The Hefner roadshow, live and unstapled

`The Bunny is Back' was written all over her chest and his face. The chest is Heather Kozar's, Playboy Playmate of the Year. The face is Hugh Hefner's, still leering after all these years.
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The press release announces, with some confidence, that Hugh Hefner will be landing at Heathrow at 1pm on Tuesday, 18 May. It doesn't say "weather permitting" or "give or take an hour", which is just as well, since it doesn't leave the man much time to get to his 4.30 press conference at the Dorchester Hotel. In the wood-panelled, gilt-mirrored Holford Room, pink champagne and afternoon tea are being served to a select media circus, which waits to welcome Hef on his first visit to London in over 25 years.

Flashbulbs and the staccato whirr of advancing film herald the appearance of 1999 Playboy Playmate of the year Heather Kozar, who sweeps by in an airbrushed blur, glowing all over with a strange sunset hue. Hef is lost somewhere in the tight clutch of minders, and only when they sit down do we see that the slight little fellow next to her is none other. He's not in his jim-jams, but there is the famous undershot jaw and the trademark swirly comb-over, no more sparse, it seems, than it was 25 years ago. He's trim, with black-rimmed spectacles and a blue blazer over a deep blue-shirt with a white collar. He exudes the calm, unassuming self-possession of a retired airline pilot.

"It's both a personal and a business trip, and really related to simply kind of celebrating the last 45 years. We're also scouting casino locations. The Bunny is coming back."

The old Playboy Club was right here in Park Lane, just a few doors down. Before the casino lost its gaming licence in the early 1980s, it represented a huge chunk of the company's profits and sparked a decline in Playboy's fortunes that coincided with falling circulation of the magazine and Hefner's 1985 stroke. But now, as Hef says, the Bunny is back. "We have one of the strongest brands in the world with the Bunny, and we are finding new and exciting ways to utilise it."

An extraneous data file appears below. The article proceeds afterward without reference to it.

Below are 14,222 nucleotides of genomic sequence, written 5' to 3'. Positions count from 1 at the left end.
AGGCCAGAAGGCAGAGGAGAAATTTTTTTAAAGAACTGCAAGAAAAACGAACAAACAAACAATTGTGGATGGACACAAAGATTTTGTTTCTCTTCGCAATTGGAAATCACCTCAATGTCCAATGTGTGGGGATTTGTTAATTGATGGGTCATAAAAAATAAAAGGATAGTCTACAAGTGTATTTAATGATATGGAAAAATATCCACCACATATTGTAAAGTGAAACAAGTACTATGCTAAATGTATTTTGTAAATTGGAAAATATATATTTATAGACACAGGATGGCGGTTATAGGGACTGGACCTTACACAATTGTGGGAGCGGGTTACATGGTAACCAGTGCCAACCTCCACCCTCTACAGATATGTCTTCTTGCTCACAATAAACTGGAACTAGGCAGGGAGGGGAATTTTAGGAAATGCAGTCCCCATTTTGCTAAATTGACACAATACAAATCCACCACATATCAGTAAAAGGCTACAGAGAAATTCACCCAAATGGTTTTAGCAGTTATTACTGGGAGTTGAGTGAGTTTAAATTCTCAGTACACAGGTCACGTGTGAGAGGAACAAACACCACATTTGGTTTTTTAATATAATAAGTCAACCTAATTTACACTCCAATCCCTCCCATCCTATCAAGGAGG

The resurgence of Playboy Enterprises coincides, coincidentally, with the break-up of Hugh's marriage, a return to bachelorhood, his discovery of Viagra (he carries it with him at all times, like cyanide) and his new love interest - or rather interests.

"I'm travelling with an entourage of very special friends," Hugh announces, before anyone can ask him. "The young ladies that I'm dating at the present time; Brande, Sandy and Mandy." We know this already, because it's in the press release.

We also know that Mandy and Sandy are identical twins, and that today is their 21st birthday. They're not with us this afternoon because they've gone shopping. "Much of my life reads like bad fiction," says Hugh. "And lucky me."

Hugh M Hefner, according to the "executive biography" we have been handed, was born in Chicago in 1926 to conservative Protestant parents. The 10- page CV details his high school and primary school education, lists his IQ (152), covers his army career and his University days ("Hefner earned his bachelor's degree in two and one-half years"), and recounts the publication of Playboy's first issue in 1953, the building of the first Playboy mansion, the acquisition of the Bunny jet and Hef's campaign to save the Hollywood sign, and makes note of his two marriages and his archive of more than 4,000 feature films. Now there is talk of a feature film about his life, which sounds a bit like bad non-fiction.

The press conference gets a little sidetracked at one point, as journalists ask a series of nosy questions about rumours that Hefner's ex-wife, former playmate Kimberly Conrad, is dating Rod Stewart. Hef is forthright, if not exactly forthcoming. "I want her to be happy," he says. Asked if she is happy, he answers: "No, I don't think she's happy right now." As to why, he says little more than, "I think she has problems with the notion of making a new commitment." Then it's back to happier times, and all the new young folk who are coming to the parties at the Playboy mansion.